Riley Wilson: "The Birth of a Nation" Didn’t Change the Game
I can’t be more excited—or more vexed—about Nate Parker scoring the biggest Sundance distribution deal ever with "The Birth of a Nation," his directorial debut. On the one hand, we have a film written, directed and starring a Black man that tells the story of an enslaved African-American by the name of Nat Turner who led the most successful slave rebellion in U.S. history. On the other hand, we have a film about slavery—again.
From a business perspective, Parker’s $17.5 million distribution deal with Fox Searchlight—the same company that put out the Oscar-winning "12 Years A Slave"—is a big feat. And it’s a timely contribution to the ongoing #OscarsSoWhite discussion about Hollywood’s racism.
But if you consider the rapturous reviews of "The Birth of a Nation" and the popularity of Black Lives Matter, a film studio would be silly not to invest in such a project. Black folks fighting for their rights—let alone their lives—is so in right now. "The Birth of a Nation" deal doesn’t absolve Hollywood for the countless years it has passed over exceptional Black films that don’t depict African-Americans as slaves or domestic servants. It does not directly address the systemic and cultural barriers to entry.
If I’m going to spend my time watching another movie set during slavery, I’d much prefer one where people are fighting back. But, to be quite honest, I cringe every time I see a period film about this topic gain more notoriety than films that speak to the current condition of Black lives—cue "Fruitvale Station," "Dope" and even "Creed." There’s a side-eye permanently etched into my face when I know, as a filmmaker myself, that there are so many other stories to tell. It’s like the only way a film about the Black experience is rewarded is if it’s about the good-ole’ days of slavery.
Colorlines did a Twitter poll when news of Parker’s huge deal broke. The majority of folks said they were happy about it. But 27 percent asked, “Another slave movie?” I’m with that 27 percent. When the dust settles, the awards are done and "The Birth of a Nation" is no longer in theaters, a huge swath of America will still not know what it is to live in modern-day society as a Black person.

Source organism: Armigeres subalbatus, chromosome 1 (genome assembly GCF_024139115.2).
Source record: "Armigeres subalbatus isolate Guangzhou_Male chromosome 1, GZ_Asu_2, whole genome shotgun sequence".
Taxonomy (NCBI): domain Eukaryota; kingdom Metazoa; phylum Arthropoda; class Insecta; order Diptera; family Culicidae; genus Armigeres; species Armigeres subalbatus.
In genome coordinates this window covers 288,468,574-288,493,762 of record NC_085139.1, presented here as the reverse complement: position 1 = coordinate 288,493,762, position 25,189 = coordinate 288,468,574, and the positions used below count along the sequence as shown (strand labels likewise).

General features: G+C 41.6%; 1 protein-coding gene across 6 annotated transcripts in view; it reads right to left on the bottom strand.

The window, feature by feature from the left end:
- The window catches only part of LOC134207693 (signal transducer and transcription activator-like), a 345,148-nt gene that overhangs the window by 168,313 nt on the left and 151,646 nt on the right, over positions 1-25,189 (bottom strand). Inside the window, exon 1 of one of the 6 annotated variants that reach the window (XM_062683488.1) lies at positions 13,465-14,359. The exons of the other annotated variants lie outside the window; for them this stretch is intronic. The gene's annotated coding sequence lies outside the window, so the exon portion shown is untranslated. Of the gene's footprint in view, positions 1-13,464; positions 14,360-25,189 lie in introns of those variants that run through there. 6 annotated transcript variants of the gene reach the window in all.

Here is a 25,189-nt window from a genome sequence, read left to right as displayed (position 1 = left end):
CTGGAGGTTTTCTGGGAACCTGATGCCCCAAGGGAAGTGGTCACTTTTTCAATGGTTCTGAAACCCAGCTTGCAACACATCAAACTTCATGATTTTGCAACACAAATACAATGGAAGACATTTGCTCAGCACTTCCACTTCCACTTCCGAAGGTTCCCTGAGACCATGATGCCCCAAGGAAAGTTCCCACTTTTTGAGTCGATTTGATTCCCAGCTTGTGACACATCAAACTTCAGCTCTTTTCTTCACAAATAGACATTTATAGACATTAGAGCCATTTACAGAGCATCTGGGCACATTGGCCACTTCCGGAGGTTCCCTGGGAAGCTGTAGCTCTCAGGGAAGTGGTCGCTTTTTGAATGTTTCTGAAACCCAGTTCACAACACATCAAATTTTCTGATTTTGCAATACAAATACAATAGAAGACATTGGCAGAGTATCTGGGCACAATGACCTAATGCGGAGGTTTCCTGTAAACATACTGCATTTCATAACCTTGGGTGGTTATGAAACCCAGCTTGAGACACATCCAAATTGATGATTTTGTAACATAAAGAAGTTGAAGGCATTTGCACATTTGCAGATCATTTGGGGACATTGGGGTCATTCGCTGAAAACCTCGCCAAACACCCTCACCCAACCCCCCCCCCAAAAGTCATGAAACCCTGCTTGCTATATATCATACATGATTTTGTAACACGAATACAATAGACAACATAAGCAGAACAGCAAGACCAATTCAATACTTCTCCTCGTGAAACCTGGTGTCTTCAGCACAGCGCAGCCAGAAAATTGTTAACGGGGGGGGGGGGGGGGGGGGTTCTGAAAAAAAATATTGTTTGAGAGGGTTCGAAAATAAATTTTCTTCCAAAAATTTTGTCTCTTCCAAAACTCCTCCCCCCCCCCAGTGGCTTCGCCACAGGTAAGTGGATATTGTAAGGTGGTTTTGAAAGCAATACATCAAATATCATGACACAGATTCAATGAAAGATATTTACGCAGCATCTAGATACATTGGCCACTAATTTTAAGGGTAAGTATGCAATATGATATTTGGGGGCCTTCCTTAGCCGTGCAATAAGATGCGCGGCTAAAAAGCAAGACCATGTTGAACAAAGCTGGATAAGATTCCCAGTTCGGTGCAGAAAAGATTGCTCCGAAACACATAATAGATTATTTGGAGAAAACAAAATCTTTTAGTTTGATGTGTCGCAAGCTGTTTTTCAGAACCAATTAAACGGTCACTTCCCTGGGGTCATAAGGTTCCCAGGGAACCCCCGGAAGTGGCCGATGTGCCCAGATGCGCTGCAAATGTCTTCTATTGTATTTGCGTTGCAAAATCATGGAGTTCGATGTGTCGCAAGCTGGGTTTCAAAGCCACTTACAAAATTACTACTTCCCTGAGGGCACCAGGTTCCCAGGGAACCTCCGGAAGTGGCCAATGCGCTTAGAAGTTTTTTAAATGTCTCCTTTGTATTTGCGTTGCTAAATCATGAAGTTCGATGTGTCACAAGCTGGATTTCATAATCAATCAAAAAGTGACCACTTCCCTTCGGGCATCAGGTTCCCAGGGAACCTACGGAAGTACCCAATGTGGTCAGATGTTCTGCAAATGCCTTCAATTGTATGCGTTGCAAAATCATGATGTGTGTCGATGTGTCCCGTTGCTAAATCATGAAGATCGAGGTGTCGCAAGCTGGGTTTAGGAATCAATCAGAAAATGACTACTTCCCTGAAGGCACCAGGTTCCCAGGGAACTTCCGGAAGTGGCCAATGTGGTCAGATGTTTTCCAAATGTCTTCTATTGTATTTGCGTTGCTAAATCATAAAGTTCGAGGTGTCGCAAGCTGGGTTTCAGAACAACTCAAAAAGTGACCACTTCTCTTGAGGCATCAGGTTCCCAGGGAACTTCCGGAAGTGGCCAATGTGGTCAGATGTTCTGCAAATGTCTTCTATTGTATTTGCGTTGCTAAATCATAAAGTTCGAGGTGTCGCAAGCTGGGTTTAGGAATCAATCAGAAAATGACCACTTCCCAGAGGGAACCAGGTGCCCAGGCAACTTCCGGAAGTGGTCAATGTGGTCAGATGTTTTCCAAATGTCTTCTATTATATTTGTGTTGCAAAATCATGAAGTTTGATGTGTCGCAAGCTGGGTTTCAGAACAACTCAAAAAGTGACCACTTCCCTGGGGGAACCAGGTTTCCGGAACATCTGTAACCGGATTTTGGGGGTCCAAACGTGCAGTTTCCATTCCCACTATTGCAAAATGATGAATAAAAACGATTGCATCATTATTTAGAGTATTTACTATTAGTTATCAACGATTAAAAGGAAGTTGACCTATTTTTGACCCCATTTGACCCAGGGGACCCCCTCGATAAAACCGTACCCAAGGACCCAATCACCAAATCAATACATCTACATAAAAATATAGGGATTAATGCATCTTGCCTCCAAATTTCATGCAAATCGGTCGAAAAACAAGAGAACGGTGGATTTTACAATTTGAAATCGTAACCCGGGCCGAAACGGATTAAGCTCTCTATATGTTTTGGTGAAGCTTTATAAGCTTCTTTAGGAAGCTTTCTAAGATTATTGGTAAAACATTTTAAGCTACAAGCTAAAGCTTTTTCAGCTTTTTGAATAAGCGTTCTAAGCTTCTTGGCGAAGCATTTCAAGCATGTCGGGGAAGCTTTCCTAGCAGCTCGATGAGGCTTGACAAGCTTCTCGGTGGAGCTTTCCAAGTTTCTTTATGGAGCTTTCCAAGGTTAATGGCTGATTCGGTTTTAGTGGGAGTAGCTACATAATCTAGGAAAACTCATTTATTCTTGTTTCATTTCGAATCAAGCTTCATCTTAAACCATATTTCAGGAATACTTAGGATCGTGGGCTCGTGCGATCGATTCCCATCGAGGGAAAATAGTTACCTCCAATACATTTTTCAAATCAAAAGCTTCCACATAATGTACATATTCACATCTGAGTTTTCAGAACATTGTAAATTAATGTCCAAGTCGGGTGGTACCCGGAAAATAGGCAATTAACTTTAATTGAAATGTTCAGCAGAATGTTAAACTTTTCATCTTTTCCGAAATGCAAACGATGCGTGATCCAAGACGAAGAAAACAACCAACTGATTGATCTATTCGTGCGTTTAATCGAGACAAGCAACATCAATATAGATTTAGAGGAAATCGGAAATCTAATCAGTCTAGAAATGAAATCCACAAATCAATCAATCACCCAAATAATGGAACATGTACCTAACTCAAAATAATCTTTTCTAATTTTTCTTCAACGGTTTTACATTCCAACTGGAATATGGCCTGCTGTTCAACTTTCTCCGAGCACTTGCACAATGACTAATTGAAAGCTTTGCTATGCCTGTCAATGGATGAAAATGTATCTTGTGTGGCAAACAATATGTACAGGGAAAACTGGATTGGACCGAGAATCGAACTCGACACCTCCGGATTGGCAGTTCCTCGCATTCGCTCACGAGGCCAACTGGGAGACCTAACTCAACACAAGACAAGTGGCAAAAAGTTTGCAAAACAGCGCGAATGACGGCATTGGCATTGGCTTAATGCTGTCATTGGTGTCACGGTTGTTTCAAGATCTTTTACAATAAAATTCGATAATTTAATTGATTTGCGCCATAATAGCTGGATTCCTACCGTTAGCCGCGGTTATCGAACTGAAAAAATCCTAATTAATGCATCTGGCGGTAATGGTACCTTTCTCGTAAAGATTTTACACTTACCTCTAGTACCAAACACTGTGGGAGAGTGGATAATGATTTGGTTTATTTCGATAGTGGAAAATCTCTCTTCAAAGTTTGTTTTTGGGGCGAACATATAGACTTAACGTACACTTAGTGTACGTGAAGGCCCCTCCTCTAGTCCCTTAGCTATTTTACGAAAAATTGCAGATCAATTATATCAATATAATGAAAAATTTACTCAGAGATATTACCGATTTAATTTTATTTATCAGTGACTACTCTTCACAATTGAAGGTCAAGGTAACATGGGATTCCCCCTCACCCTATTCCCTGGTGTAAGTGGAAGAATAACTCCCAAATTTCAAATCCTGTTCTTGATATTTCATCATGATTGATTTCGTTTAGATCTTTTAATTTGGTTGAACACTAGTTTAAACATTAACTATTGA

My qualm is not with the success that "The Birth of Nation" has had so far. It’s with the lackadaisical nature of an industry that allows so many great movies from writers and directors of color to fall through the cracks. I’m happy that Nate Parker is rumbling through Hollywood. But I’m still not satisfied. And the Oscars are still so White.
Riley Wilson is Colorlines’ community editor and the writer, director and star of "Orange Bright," a short drama about a troubled young Black man obsessed with flying.
Shantrelle P. Lewis: Nate Parker’s “The Birth of A Nation” is the Biggest Clapback Hollywood Has Ever Seen
I was 5 years old the first time I learned about the Haitian Revolution. It was one of several epic histories that I read about in a 1983 children’s book by Nkechi Taifa called "Shining Legacy: A Treasury of ‘Storypoems and Tales for the Young So Black Heroes Forever Will Be Sung.’" Knowing this history afforded me a luxury the average Black child doesn’t have–a self narrative informed by a well-rounded discourse about my ancestors. My heritage was not synonymous with inferiority but with courage and strategic resistance.
In second grade I started learning about Black history in February. Most lessons involved slave ships, cotton fields, whips and chains. But I didn’t shrink from this traumatic history because I had already been equipped with perpendicular information about some of the enslaved Black people who rebelled like L’Ouverture, Cinqué and Denmark Vesey.